Cruising Is Back in a Major Way — and Travelers Are Booking Trips That 'Take the Stress Out of Vacations'

T+L spoke to Jason Liberty, CEO of Royal Caribbean Group, and other experts for a closer look at cruising's big comeback.

The Celebrity Beyond sailing at sea

Courtesy of Celebrity Cruises

After two-plus years of uncertainty — not to mention cruise lines' ever-shifting vaccine mandates and regulations — vacations at sea are suddenly one of the biggest things in travel.

And that suits the CEO of Royal Caribbean Group just fine.

“We're pretty normalized now,” says Jason Liberty, who oversees Royal Caribbean International as well as Celebrity Cruises and Silversea Cruises. “Yeah, we would like load factors to probably be a little bit higher,” he says, referring to the percentage of cabins that are sold. “But it's very clear for us that the demand is there.”

Liberty, who spoke exclusively with Travel + Leisure aboard the new Celebrity Beyond while the ship was in New York City, says many passengers are coming back to cruising, once they consider the cost of other forms of travel and the convenience of vacationing by ship.

“We take a lot of the stress out of vacation,” Liberty says.

That’s giving travelers plenty of new reasons to consider a cruise, particularly at a time when gas prices are elevated and air travel is still normalizing after a summer of operational meltdowns.

“One of the hallmarks of our company is our resilience,” said Holland America Line president Gustavo Antorcha, speaking aboard the Rotterdam on the ship’s recent visit to New York City celebrating the company’s 150-year anniversary. “We continue to learn from every challenge, to adapt, to improve, and ultimately, to thrive,” Antorcha said, addressing an audience of passengers, press, and industry insiders on board.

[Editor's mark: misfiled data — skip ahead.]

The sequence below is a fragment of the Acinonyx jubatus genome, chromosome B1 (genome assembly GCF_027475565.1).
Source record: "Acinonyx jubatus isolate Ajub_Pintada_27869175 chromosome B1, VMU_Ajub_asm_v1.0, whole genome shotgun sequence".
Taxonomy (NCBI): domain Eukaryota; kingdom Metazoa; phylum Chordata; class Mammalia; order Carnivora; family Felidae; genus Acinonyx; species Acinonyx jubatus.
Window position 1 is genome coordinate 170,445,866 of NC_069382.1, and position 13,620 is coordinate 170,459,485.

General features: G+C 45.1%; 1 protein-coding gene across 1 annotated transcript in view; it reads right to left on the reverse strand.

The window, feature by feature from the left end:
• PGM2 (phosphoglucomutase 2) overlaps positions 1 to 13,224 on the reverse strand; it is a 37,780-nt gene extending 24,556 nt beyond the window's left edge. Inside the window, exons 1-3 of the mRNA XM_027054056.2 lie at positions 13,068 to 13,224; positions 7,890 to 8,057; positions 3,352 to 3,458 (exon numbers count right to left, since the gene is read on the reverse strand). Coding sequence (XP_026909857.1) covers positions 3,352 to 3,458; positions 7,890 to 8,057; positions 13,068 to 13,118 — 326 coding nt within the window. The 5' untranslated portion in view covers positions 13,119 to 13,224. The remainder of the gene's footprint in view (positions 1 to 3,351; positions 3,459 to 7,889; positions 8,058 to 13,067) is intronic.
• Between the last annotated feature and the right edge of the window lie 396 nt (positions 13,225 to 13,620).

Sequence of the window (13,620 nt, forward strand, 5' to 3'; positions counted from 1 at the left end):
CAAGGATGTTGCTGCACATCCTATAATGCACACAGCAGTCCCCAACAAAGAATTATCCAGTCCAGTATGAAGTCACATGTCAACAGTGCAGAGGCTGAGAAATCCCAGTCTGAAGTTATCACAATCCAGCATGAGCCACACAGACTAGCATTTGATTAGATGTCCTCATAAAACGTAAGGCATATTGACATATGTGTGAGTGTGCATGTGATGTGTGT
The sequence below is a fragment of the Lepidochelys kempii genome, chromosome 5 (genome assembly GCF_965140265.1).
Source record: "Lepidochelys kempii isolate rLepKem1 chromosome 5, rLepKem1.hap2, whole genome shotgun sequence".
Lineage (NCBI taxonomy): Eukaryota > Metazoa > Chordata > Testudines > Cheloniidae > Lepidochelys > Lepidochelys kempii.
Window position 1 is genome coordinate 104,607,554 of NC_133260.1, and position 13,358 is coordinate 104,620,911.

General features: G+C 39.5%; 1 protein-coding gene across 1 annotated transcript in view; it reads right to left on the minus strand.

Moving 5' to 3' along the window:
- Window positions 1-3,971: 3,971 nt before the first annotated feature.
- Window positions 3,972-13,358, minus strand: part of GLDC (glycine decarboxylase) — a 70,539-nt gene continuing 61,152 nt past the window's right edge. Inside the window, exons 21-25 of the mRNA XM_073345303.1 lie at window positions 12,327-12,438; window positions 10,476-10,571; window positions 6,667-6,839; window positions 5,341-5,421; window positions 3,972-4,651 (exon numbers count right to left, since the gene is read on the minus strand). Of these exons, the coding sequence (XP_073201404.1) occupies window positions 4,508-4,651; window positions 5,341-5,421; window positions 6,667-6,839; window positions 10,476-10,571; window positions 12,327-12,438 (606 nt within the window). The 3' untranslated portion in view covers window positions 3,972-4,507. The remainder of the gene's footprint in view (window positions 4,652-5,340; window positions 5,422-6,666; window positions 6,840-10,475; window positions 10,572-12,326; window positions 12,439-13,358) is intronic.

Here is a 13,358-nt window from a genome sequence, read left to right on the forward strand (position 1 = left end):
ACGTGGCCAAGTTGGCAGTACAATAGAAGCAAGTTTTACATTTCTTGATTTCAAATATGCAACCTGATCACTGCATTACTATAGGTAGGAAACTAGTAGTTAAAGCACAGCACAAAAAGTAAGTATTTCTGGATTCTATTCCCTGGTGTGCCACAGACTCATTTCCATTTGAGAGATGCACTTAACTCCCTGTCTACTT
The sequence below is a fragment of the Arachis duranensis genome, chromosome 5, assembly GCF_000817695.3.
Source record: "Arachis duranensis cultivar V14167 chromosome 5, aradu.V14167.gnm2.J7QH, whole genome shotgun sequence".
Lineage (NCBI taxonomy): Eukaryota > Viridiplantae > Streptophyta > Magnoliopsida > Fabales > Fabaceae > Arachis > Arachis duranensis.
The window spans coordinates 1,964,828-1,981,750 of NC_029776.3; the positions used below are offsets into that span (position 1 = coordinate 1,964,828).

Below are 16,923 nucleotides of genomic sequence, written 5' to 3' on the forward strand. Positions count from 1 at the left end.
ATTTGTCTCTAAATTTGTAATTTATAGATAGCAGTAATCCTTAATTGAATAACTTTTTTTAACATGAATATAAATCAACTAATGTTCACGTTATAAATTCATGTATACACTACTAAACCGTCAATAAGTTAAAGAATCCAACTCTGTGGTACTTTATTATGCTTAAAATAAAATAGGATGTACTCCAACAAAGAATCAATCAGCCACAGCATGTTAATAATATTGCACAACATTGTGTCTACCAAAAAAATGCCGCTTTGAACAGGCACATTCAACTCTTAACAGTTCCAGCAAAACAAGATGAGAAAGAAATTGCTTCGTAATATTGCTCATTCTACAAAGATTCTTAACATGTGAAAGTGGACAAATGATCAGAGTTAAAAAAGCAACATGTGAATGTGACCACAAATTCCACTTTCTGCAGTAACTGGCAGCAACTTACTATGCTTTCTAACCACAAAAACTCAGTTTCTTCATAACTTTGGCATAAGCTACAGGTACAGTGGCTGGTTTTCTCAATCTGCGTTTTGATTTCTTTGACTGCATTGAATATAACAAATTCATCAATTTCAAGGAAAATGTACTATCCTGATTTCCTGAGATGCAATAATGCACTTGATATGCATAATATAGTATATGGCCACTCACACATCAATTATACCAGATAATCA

For all the positive spin from cruise lines, though, it’s the travel advisors who often book these trips that have noticed the vibe shift.

Aerial view of the Royal Caribbean Icon of the Seas sailing at sea

Courtesy of Royal Caribbean International

“There’s a heavy interest in cruises,” says Henley Vazquez, the co-founder of Fora, a collective of travel planners. “Among our advisors, it’s everything from the more traditional Viking cruises to those who are embracing Virgin Voyages as a new style of cruising.”

“We've booked almost 100 cruises in four months,” says Vazquez, noting that the volume of bookings has been a surprise for Fora, which mostly focuses on high-end hotel stays. “Our top-selling cruise lines are Virgin Voyages, Silversea Cruises, and Disney Cruise Lines, which shows the breadth of what clients are keen to book.”

Concerns about sailing amid COVID-19 haven’t gone away completely, but they have diminished, according to a recent poll from the travel-insurance site Squaremouth. Today, more than half of people (65%) considering a cruise aren’t concerned about COVID-19 in the slightest, “a complete shift from earlier this year, when 63% of customers reported they were most concerned about contracting COVID-19 and being unable to cruise as planned,” according to a statement from the firm.